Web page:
No preview · Article · Jan 2016 · Food Control
    • "FCM combined with advanced fluorescent dye technology can express detailed metabolic states of bacterium in aquatic environment and during water treatment process [19]. Until now, a range of fluorescent dyes can be obtained which target the cell components such as membrane integrity and potential, enzyme activity, and DNA [20] [21]. With the FCM analysis, a better insight of the metabolic dynamic changes can be obtained during the cell injuries or disinfection process [22]. "
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    ABSTRACT: Up to now, the effects of ultraviolet (UV) and chlorine disinfection on microbes have been evaluated by heterotrophic plate counting (HPC). Recently, with the application of flow cytometry (FCM) in aquatic environment, it is used to analyze the membrane integrity, DNA damage and enzymatic activity of bacteria. The present work investigated the disinfection efficacy of UV-C and chlorine on E. coli (Gram negative) and Bacillus subtilis (Gram positive) and compared the detection methods for disinfection efficacy with HPC, Adenosine triphosphate (ATP), and FCM. The results show that there are considerable discrepancies among HPC, ATP, and FCM detection for E. coli and B. subtilis when disinfected by UV and chlorine. Specifically, the bacterium was sharply inactivated when evaluated by HPC, whereas the more gentle inactivation trend was observed when detected by ATP and FCM during both UV and chlorine disinfections for E. coli. In addition, for B. subtilis disinfection, the results between ATP and HPC detection were of little difference, especially with chlorine disinfection; thus, ATP measurement could be a replacement of HPC as it was much more fast and convenient. The results of FCM demonstrated that most of the bacteria undergo viable but non-culturable (VBNC) states which could not be detected by HPC but had the infection ability. Considering the risk of VBNC cells and the limitation of HPC, the following was suggested: when applied UV-C disinfection, HPC should combine ATP or FCM to evaluate the microbial viability, whereas FCM was a powerful tool to distinguish viable, but non-culturable cells (VBNC) applied for chlorine disinfection.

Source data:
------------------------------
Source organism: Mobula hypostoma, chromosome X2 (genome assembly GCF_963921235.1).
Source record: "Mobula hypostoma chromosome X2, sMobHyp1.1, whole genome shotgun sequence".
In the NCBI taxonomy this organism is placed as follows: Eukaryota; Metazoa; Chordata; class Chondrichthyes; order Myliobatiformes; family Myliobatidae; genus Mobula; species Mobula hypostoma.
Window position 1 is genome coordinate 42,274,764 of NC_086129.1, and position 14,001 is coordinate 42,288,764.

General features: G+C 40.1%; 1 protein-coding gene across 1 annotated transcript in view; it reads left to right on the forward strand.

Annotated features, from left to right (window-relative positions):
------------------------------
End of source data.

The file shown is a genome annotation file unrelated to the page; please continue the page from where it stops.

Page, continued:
No preview · Article · Sep 2015 · Desalination and water treatment
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    • "Adenosine triphosphate (ATP) synthesis and efflux pump activity in the cell cease shortly after the start of exposure. These are followed by a gradual loss of membrane potential and a reduction in glucose uptake ending in the loss of cultivability (Berney et al., 2006b). "
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    ABSTRACT: The small treated volume (typically ∼2 L) associated with polyethylene terephthalate (PET) bottles that are most frequently used in solar water disinfection (SODIS), is a major obstacle to uptake of this water treatment technology in resource-poor environments. In order to address this problem we have conducted a series of experiments in Spain, Bahrain and India, to assess the efficacy of large volume (19 L) transparent plastic (polycarbonate) water cooler/dispenser containers (WDCs) as SODIS reactors to inactivate Escherichia coli and Enterococcus faecalis, under strong natural sunlight. Reduction values of 6 log10 units (LRV = 6.0) have been observed using WDCs in each location. Additional comparisons between 2-L PET bottles and 19-L indicate that WDCs provide bacterial inactivation similar in both systems. SODIS disinfection experiments in turbid water (100 NTU) in both reactors showed very good inactivation efficiency. LRVs of 6 were obtained for E. coli in both WDC and 2-L PET bottles, and in the case of E. faecalis LRV = 5 and 6 were observed in Spain and Bahrain, respectively. These studies demonstrate that under conditions of strong sunlight and mild temperature, 19 L water dispenser containers can be used to provide adequate volumes of SODIS treated water for households or larger community applications such as schools or clinics in the developing world.
    Full-text · Article · Jun 2015 · Solar Energy